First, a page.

Do you ever feel untalented or incapable or inferior? Would it help you to know that everyone else feels that way too, including the prophets of God? Moses initially resisted his destiny, pleading that he was not eloquent in language. Jeremiah thought himself a child and was afraid of the faces he would meet.
And Enoch? I ask all of you to remember Enoch as long as you live. This is the young man who, when called to a seemingly impossible task, said, “Why is it that I have found favor in thy sight, [I] am but a lad, and all the people hate me; for I am slow of speech?” (Moses 6:31).
Enoch was a believer. He stiffened his spine and squared his shoulders and went stutteringly on his way. Plain old, ungifted, inferior Enoch. And this is what the angels would come to write of him:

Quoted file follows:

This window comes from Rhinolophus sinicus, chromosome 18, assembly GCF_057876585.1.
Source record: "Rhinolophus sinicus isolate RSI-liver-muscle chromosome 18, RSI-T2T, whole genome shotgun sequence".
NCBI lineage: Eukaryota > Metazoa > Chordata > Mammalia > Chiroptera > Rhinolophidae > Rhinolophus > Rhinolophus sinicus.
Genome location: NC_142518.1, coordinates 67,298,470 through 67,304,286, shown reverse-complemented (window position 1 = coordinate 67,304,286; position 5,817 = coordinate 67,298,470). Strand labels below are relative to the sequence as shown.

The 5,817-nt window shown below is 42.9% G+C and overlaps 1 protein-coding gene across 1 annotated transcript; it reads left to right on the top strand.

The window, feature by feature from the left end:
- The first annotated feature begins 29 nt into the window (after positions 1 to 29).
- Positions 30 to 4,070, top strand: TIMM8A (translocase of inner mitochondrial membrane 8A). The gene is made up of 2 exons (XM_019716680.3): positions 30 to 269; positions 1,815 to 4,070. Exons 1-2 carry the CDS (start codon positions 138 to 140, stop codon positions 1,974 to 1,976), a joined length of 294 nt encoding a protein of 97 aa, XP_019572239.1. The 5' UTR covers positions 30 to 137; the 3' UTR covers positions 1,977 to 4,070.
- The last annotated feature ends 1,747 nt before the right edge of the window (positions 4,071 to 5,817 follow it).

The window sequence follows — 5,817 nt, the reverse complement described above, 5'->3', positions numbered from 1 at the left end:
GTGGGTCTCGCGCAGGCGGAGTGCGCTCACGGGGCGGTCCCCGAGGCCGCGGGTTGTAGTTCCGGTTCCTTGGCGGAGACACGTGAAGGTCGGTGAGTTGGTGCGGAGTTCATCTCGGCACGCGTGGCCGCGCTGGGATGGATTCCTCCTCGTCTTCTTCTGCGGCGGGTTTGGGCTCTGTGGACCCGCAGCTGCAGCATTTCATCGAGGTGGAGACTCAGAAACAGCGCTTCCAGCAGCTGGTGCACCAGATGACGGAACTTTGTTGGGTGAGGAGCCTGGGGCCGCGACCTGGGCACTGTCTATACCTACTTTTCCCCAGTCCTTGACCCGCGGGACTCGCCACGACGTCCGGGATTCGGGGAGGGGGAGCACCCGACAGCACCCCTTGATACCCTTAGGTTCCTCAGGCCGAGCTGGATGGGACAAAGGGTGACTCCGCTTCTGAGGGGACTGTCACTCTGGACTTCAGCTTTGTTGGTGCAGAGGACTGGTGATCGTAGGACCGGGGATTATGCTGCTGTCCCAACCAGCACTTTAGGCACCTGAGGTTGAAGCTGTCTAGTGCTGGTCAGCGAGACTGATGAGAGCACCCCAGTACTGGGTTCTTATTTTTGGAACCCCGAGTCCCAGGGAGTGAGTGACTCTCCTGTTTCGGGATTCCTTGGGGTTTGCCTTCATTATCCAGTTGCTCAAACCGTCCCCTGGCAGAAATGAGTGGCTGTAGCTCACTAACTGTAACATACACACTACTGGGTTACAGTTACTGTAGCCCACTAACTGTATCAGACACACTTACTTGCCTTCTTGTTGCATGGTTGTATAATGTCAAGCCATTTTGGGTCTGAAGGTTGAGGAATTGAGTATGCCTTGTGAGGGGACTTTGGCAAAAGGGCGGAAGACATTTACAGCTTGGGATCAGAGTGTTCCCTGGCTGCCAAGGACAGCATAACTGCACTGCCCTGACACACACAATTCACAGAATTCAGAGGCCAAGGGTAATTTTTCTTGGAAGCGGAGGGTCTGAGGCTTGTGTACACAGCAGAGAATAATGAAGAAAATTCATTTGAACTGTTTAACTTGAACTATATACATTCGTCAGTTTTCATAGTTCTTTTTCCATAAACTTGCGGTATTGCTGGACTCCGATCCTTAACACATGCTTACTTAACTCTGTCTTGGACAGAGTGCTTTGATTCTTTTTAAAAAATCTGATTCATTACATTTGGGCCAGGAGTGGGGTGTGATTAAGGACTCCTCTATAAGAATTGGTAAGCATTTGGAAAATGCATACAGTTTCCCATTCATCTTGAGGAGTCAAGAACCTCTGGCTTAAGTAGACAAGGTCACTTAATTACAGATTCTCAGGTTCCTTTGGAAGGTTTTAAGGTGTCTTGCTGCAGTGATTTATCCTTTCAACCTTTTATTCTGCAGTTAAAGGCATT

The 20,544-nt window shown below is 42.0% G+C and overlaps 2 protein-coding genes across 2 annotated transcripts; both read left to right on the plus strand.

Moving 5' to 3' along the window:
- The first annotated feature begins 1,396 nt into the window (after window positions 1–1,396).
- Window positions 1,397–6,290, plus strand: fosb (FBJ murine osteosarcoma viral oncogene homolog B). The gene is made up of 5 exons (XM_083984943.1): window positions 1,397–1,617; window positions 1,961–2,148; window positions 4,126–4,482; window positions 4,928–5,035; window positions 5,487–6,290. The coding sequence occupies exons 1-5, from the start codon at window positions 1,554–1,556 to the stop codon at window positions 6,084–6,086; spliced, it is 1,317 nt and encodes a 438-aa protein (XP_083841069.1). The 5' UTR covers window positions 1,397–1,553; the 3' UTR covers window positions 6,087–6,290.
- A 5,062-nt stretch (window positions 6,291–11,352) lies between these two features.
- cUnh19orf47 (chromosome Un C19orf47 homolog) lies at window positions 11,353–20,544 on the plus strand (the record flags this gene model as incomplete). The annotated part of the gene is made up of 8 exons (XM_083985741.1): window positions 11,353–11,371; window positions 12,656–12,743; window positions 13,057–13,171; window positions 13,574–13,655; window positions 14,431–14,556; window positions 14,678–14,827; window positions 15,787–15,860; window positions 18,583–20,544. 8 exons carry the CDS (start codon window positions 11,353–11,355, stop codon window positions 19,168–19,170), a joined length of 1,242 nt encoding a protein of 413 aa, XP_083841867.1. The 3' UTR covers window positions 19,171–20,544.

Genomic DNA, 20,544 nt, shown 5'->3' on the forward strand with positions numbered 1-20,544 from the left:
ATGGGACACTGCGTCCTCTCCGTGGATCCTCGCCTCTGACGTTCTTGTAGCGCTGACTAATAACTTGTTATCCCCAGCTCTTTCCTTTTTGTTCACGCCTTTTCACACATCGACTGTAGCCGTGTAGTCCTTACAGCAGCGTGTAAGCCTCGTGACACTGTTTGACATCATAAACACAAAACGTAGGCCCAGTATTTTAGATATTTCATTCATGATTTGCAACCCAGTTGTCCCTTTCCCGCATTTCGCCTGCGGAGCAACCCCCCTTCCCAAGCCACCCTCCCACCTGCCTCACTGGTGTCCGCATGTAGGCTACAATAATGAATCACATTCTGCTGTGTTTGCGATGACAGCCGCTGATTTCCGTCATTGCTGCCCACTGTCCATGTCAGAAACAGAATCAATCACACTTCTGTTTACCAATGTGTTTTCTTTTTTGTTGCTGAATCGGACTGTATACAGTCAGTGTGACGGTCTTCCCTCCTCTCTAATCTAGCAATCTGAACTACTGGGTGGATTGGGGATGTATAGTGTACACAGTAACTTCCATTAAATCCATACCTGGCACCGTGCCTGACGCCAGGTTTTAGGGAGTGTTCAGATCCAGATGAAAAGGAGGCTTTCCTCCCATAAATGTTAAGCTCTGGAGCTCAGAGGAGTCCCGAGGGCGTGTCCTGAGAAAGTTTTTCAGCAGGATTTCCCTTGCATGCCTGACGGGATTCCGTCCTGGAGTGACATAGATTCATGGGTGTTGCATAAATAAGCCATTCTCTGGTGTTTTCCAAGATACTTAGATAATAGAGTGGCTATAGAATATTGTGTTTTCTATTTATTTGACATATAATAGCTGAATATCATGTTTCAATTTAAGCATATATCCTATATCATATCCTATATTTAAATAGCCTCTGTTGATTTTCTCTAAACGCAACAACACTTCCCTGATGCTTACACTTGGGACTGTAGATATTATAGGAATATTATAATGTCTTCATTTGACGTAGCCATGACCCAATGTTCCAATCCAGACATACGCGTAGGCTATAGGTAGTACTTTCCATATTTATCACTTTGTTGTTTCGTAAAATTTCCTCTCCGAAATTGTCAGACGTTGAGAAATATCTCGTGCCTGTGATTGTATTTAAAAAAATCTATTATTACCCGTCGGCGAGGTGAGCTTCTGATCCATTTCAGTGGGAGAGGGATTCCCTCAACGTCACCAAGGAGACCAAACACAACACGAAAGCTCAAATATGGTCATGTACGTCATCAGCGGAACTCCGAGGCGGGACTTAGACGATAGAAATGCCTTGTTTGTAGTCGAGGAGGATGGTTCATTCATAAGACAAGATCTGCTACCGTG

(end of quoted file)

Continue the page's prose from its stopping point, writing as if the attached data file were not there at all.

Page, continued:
And so great was the faith of Enoch that he led the people of God, and their enemies came to battle against them; and he spake the word of the Lord, and the earth trembled, and the mountains fled, even according to his command; and the rivers of water were turned out of their course; and the roar of the lions was heard out of the wilderness; and all nations feared greatly, so powerful was the word of Enoch, and so great was the power of the language which God had given him. [Moses 7:13]